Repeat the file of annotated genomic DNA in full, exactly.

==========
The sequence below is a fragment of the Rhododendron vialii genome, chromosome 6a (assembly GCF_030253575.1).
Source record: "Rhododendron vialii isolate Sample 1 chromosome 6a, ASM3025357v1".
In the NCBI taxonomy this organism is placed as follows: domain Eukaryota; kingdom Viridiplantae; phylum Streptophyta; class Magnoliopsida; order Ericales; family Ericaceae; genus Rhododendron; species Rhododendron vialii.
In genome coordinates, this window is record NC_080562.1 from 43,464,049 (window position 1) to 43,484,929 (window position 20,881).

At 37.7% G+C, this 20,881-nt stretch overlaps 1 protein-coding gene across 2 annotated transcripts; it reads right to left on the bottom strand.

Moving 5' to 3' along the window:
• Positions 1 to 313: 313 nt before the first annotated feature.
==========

The sequence below is a fragment of the Rhododendron vialii genome, chromosome 6a (assembly GCF_030253575.1).
Source record: "Rhododendron vialii isolate Sample 1 chromosome 6a, ASM3025357v1".
In the NCBI taxonomy this organism is placed as follows: domain Eukaryota; kingdom Viridiplantae; phylum Streptophyta; class Magnoliopsida; order Ericales; family Ericaceae; genus Rhododendron; species Rhododendron vialii.
In genome coordinates, this window is record NC_080562.1 from 43,464,049 (window position 1) to 43,484,929 (window position 20,881).

At 37.7% G+C, this 20,881-nt stretch overlaps 1 protein-coding gene across 2 annotated transcripts; it reads right to left on the bottom strand.

Moving 5' to 3' along the window:
• Positions 1 to 313: 313 nt before the first annotated feature.